Critics of the Documentary “What the Health” Can Just Go to Health!

Whether or not you agree with the new documentary on Netfilx “What The Health”, it appears to be a steamroller that cannot be stopped in terms of a viral response to the number of people viewing and discussing the movie. I have done a local TV segment on it because two senior reporters viewed it and were motivated to make some immediate health changes (for the better). If you have the time and a large bottle of antacids, you can search the discussion of the film on the Internet and see the overwhelming positive response to the film with the predictable critics creating heartburn. If I were a physician, health expert, journalist with books to sell, or an industry supporting the sale of eggs, meat and dairy, it has been a rough year and this documentary is driving the stake (not steak) in deeper. One of these, known by the dubious name of ZDoggMD, crossed the line of propriety and I called him out on it. Can a researcher and physician have a diet preference and still have scientific objectivity about the scope of nutritional science? Author Nina Teicholz has suggested otherwise and got her name prominently broadcasted in Beef Magazine for her efforts. I say bullcrap. When it is proven that eggs, meat and cheese reverse serious cases of atherosclerosis I will recommend that diet to my patients as an option to the proven plant-based programs studied by the Pritikin Longevity Center, Dr. Dean Ornish, and Dr. Caldwell Esselstyn.

Last night I had an opportunity to view the documentary again in a public viewing raising money for an animal rescue operation. I watched the film and the reaction of the audience. I offer the following observations.

  1. Sugar Good or Bad? There has been much conversation about the pathogenesis of insulin resistance and type 2 diabetes offered by Drs. Neal Barnard and Garth Davis, both active clinicians and respected authors and scientists in their field. I was interviewed for the film over 3 years ago and provided over 2 hours of film coverage. My comments were edited down to about 3 minutes in film. I had no input (or pay) on the comments chosen and actually did not know if I made it into the film until I viewed the trailer which starts with my voice. I am certain that the same sequence occured for these 2 doctors and their hours of comments are on the cutting floor. It is always a risk to have your comments selected out and Drs. Barnard and Davis can determine if they need to add the rest of their interview to their readership. All clinicians favor a reduction in dietary added sugar in foods, sweetened beverages and condiments. There is NO argument from any food group, except perhaps the sugar industry and its spokespeople, that sugar consumption has increased greatly and needs to be reduced. Even the famed scientist Ancel Keys, Ph.D., often tagged with the term “demonic” for “ignoring” the risks of sugar vs. saturated fat, advised a reduction in dietary sugar in his writings. What The Health is a movie, not a CME medical conference. It is not peer reviewed and should not be held to the standards of those vehicles of medical education. If you do not like it, don’t watch it.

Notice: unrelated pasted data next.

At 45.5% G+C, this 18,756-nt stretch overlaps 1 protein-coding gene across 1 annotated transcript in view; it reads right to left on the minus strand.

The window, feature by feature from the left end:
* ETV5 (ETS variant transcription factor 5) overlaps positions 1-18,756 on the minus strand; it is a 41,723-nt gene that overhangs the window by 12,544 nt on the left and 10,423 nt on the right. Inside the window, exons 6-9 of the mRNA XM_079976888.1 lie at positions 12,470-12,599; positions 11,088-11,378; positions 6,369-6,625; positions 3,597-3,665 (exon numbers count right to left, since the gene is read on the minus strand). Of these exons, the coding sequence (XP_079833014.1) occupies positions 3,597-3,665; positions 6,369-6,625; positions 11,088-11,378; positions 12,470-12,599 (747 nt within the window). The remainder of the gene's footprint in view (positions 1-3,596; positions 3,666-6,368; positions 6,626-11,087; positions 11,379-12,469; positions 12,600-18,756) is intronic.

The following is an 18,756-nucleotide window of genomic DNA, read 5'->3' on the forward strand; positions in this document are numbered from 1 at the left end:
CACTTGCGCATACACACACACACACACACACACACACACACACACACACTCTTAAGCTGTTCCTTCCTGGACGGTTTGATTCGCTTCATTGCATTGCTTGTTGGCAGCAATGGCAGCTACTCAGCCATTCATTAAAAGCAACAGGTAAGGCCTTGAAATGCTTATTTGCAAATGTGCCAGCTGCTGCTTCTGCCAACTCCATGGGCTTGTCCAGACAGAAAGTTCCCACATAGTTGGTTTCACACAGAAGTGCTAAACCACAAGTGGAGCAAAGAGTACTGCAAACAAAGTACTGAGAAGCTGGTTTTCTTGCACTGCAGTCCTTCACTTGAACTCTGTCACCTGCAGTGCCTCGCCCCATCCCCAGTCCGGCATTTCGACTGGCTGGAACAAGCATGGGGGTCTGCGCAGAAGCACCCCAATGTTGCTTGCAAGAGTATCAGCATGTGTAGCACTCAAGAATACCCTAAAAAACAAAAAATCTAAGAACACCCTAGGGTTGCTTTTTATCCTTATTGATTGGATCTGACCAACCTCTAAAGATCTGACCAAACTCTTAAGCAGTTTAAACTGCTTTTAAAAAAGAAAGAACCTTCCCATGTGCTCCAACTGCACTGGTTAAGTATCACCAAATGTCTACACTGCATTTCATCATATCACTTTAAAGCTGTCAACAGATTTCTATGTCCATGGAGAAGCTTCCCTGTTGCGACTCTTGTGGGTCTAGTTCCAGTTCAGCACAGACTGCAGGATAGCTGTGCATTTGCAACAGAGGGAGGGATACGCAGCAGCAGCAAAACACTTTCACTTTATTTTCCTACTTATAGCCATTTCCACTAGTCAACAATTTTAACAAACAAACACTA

2. Big Farm, Pharma, Food. The primary focus of the movie is exploring the role of some of the major components of the American food and health system as represented by the American Diabetes Association, the American Heart Association, the Susan G Komen Foundation and other entities. Noone is disputing that the film did not do a service to viewers highlighting the inexcusable conflict and hypocrisy that exists for these organizations to take monies from some of the very groups that produce foods linked to chronic diseases. Not all members of the public know this and the movie did a great service exposing this topic. I have been president of a local chapter of the American Heart Association and appreciate the important work they have done in public education including CPR training. Should they put their mark of approval for profit on refined foods and dozens of meat products found on their website? I would argue NO and the same is true for the hypocritical recipes on the websites of the other organizations. Will What The Health cause a change in the policies of these organizations? Time will tell but I predict it is likely.